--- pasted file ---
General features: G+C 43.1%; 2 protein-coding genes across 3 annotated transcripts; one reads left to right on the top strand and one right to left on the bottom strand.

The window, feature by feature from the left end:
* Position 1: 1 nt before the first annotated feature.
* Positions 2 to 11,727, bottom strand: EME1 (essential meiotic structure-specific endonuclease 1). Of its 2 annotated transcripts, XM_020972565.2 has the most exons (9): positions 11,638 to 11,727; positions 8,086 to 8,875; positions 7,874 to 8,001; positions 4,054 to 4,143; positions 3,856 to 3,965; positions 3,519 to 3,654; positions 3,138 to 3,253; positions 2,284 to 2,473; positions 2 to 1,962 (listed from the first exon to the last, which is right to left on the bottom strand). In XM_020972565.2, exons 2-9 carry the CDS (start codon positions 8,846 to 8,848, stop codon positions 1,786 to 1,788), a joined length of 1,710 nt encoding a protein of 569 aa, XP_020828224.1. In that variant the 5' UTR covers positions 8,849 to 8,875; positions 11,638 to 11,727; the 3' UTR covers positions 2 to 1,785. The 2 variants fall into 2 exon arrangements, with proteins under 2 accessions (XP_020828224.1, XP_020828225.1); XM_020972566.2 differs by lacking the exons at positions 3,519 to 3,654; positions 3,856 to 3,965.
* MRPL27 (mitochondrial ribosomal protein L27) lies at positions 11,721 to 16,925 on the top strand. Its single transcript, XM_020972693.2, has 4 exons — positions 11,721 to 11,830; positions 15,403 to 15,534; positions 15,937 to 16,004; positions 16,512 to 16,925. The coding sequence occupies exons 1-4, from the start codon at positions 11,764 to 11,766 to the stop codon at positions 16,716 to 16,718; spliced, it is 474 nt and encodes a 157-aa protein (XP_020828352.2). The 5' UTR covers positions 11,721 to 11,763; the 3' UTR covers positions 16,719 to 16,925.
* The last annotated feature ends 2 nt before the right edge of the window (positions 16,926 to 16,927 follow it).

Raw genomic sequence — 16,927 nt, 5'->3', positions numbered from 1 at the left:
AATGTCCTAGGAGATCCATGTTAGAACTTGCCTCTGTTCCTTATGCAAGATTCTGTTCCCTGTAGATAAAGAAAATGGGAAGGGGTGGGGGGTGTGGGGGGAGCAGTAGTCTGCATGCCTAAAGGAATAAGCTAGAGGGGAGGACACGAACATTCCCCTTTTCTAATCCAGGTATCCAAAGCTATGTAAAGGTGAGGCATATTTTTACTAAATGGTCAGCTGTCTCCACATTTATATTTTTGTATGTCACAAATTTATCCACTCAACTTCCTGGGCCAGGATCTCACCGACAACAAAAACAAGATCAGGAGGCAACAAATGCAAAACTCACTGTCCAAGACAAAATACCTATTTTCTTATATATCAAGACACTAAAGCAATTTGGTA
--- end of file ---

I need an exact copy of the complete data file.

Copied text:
General features: G+C 43.1%; 2 protein-coding genes across 3 annotated transcripts; one reads left to right on the top strand and one right to left on the bottom strand.

The window, feature by feature from the left end:
* Position 1: 1 nt before the first annotated feature.
* Positions 2 to 11,727, bottom strand: EME1 (essential meiotic structure-specific endonuclease 1). Of its 2 annotated transcripts, XM_020972565.2 has the most exons (9): positions 11,638 to 11,727; positions 8,086 to 8,875; positions 7,874 to 8,001; positions 4,054 to 4,143; positions 3,856 to 3,965; positions 3,519 to 3,654; positions 3,138 to 3,253; positions 2,284 to 2,473; positions 2 to 1,962 (listed from the first exon to the last, which is right to left on the bottom strand). In XM_020972565.2, exons 2-9 carry the CDS (start codon positions 8,846 to 8,848, stop codon positions 1,786 to 1,788), a joined length of 1,710 nt encoding a protein of 569 aa, XP_020828224.1. In that variant the 5' UTR covers positions 8,849 to 8,875; positions 11,638 to 11,727; the 3' UTR covers positions 2 to 1,785. The 2 variants fall into 2 exon arrangements, with proteins under 2 accessions (XP_020828224.1, XP_020828225.1); XM_020972566.2 differs by lacking the exons at positions 3,519 to 3,654; positions 3,856 to 3,965.
* MRPL27 (mitochondrial ribosomal protein L27) lies at positions 11,721 to 16,925 on the top strand. Its single transcript, XM_020972693.2, has 4 exons — positions 11,721 to 11,830; positions 15,403 to 15,534; positions 15,937 to 16,004; positions 16,512 to 16,925. The coding sequence occupies exons 1-4, from the start codon at positions 11,764 to 11,766 to the stop codon at positions 16,716 to 16,718; spliced, it is 474 nt and encodes a 157-aa protein (XP_020828352.2). The 5' UTR covers positions 11,721 to 11,763; the 3' UTR covers positions 16,719 to 16,925.
* The last annotated feature ends 2 nt before the right edge of the window (positions 16,926 to 16,927 follow it).

Raw genomic sequence — 16,927 nt, 5'->3', positions numbered from 1 at the left:
AATGTCCTAGGAGATCCATGTTAGAACTTGCCTCTGTTCCTTATGCAAGATTCTGTTCCCTGTAGATAAAGAAAATGGGAAGGGGTGGGGGGTGTGGGGGGAGCAGTAGTCTGCATGCCTAAAGGAATAAGCTAGAGGGGAGGACACGAACATTCCCCTTTTCTAATCCAGGTATCCAAAGCTATGTAAAGGTGAGGCATATTTTTACTAAATGGTCAGCTGTCTCCACATTTATATTTTTGTATGTCACAAATTTATCCACTCAACTTCCTGGGCCAGGATCTCACCGACAACAAAAACAAGATCAGGAGGCAACAAATGCAAAACTCACTGTCCAAGACAAAATACCTATTTTCTTATATATCAAGACACTAAAGCAATTTGGTA